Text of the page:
Today at the Rocketbelt Convention, Hugh Neeson spoke about Bell Aircraft and Wendell Moore's career working on rocket planes, such as the X-2, before he came up with the Rocket Belt and its children.
Robert Roach, who was involved with Wendell Moore and his team in the early days of rocket belt development, told fascinating stories about tether tests, dealings with the Army, public demonstration flights, and film shoots.
Bell scrupulously referred to rocket belt "operators" rather than "pilots," because they didn't want the Army thinking you had to be a pilot to operate the thing. As part of one contract, they recruited volunteers from Buffalo area high schools to fly-- I mean operate-- the Rocket Belt, to show that any bright young man could be trained to handle it.
In fact, Harold Graham didn't have a pilot's license at the time he became the first person to operate the Belt in an untethered flight. So many of the guys he worked with were pilots that he decided to become one, too. He's still flying.
Harold Graham turned up wearing the black rubber suit he wore while operating the first Bell Rocket Belt. This was the sort firemen used to deal with harsh chemicals. It's in pretty terrible shape these days, with much of the rubberizing having flaked off the fabric, but it was an impressive entrance. He told stories, some illustrated with props such as a Rocketeer doll, and showed a film Tom Lennon had made for a progress report to the Army in 1961. Each step, some awkward, in the testing program was documented.
In an astonishing finish, Mr. Graham produced a baritone ukulele. He sang a song he had written himself about "My Rocket Belt Days." Brought down the house, I tell you.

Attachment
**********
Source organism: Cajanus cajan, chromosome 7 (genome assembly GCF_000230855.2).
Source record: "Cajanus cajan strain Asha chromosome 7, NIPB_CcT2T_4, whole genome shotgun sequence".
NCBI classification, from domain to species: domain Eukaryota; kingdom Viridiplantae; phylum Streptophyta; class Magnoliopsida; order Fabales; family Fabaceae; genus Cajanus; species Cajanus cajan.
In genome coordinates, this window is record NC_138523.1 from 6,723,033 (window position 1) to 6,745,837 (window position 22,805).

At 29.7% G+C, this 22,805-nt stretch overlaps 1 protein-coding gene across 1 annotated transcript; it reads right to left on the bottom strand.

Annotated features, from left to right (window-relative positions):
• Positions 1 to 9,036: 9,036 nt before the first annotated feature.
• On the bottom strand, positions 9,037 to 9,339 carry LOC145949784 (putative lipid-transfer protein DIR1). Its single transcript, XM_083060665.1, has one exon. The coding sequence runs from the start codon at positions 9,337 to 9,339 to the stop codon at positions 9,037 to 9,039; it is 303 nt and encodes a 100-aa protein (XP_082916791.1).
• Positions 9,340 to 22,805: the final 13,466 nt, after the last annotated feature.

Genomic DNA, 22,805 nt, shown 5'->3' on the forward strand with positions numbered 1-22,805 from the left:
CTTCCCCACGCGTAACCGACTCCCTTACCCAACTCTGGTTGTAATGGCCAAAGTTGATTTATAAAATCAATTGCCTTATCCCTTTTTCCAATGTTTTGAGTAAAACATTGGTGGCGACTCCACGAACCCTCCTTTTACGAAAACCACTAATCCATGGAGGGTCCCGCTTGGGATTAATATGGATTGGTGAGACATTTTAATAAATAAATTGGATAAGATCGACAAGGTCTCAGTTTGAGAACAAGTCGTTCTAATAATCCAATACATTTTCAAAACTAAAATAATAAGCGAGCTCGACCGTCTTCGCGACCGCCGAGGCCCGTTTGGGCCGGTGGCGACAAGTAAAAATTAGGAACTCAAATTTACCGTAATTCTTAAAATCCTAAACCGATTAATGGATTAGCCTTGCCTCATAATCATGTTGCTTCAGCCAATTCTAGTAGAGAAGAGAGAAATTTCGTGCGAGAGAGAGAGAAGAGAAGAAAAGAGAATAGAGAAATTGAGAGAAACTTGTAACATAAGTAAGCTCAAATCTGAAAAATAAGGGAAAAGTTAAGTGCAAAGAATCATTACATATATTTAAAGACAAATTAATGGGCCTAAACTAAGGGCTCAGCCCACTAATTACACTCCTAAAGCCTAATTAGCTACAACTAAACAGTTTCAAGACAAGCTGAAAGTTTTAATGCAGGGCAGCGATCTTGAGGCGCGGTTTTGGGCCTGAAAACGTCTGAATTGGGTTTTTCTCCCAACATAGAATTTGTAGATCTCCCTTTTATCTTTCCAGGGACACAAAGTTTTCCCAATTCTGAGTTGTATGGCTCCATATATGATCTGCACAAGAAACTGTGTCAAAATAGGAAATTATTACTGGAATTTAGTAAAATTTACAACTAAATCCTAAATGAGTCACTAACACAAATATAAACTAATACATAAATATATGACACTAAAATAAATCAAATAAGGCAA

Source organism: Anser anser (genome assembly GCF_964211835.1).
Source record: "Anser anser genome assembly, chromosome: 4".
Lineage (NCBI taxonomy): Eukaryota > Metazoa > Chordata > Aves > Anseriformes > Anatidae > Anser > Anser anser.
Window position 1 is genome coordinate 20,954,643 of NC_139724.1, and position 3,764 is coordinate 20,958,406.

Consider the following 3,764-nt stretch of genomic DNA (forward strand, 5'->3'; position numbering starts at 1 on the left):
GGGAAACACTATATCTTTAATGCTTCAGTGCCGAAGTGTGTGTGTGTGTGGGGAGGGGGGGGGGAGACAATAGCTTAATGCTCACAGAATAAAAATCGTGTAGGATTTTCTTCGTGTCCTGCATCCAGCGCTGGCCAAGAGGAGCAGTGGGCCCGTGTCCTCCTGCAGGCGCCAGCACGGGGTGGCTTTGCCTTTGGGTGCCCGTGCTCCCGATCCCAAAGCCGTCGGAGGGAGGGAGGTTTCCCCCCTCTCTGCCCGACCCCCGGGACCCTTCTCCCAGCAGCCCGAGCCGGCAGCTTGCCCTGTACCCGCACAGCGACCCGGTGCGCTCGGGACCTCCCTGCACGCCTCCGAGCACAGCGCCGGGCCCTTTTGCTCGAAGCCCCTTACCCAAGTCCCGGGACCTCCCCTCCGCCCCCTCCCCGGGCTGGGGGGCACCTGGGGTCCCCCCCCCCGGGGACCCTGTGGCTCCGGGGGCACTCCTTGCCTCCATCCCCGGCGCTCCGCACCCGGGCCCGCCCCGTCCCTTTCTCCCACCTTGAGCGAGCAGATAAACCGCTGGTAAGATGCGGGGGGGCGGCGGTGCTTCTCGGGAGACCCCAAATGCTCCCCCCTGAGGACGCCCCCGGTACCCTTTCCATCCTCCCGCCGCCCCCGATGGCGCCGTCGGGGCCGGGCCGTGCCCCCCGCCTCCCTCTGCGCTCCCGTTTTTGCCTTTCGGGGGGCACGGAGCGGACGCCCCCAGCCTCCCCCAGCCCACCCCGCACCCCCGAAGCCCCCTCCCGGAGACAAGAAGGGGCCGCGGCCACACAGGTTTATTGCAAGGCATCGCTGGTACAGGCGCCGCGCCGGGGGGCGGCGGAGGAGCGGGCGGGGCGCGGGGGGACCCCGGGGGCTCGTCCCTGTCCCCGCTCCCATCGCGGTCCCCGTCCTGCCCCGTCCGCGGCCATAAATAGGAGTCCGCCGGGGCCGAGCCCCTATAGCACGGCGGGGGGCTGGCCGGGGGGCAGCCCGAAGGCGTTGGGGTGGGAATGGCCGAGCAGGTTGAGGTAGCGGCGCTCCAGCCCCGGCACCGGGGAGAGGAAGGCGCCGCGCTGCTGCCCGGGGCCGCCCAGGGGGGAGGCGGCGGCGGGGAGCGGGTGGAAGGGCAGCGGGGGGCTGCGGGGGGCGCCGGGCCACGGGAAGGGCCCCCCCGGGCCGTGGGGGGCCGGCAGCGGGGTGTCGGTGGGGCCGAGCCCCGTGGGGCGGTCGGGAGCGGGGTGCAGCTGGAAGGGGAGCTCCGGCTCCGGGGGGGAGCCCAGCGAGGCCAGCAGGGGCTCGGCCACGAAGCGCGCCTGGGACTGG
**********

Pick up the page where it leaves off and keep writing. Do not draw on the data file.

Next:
In the afternoon, former Bell "operators" Peter Kedzierski and Bill Suitor (who is the most experienced rocketbelter) spoke. More on their stories another time.
Left to right: Eric Scott, Nelson Tyler, John Spencer, Bill Suitor, Peter Kedzierski, and Harold Graham lined up for a "reunion" photo, though I believe some of them had never met before. Right to left, they are in order according to earliest rocket belt flight. By this time, Mr. Graham had removed his rubber suit.
Eric Scott, of the Go Fast rocketbelt team, soared over the street in front of the museum.
Eric Scott just before touchdown. Sensible people are covering their ears. I, however, am working the camera with both hands, enduring the roar. It's not any worse than a Tevatron magnet quench, really.
Upon landing, he opened a valve to dump remaining hydrogen peroxide onto the pavement, and an assistant ran up with a bucket of water and splased it over the peroxide. Then the mob of TV cameramen and photographers closed in. He disappeared from view for a while. Eventualy, things cleared up. He was kind enough to pose with me.
Go Fast, by the way, is an energy drink. It is the only energy drink that has arranged for me to witness a rocket belt flight. At the moment, it is my FAVORITE energy drink. I wonder what it tastes like.
There will be another flight tomorrow on Third Street, immediately north of the big Seneca Casino.
Get to downtown Niagara Falls by 3:30 PM and you can see it.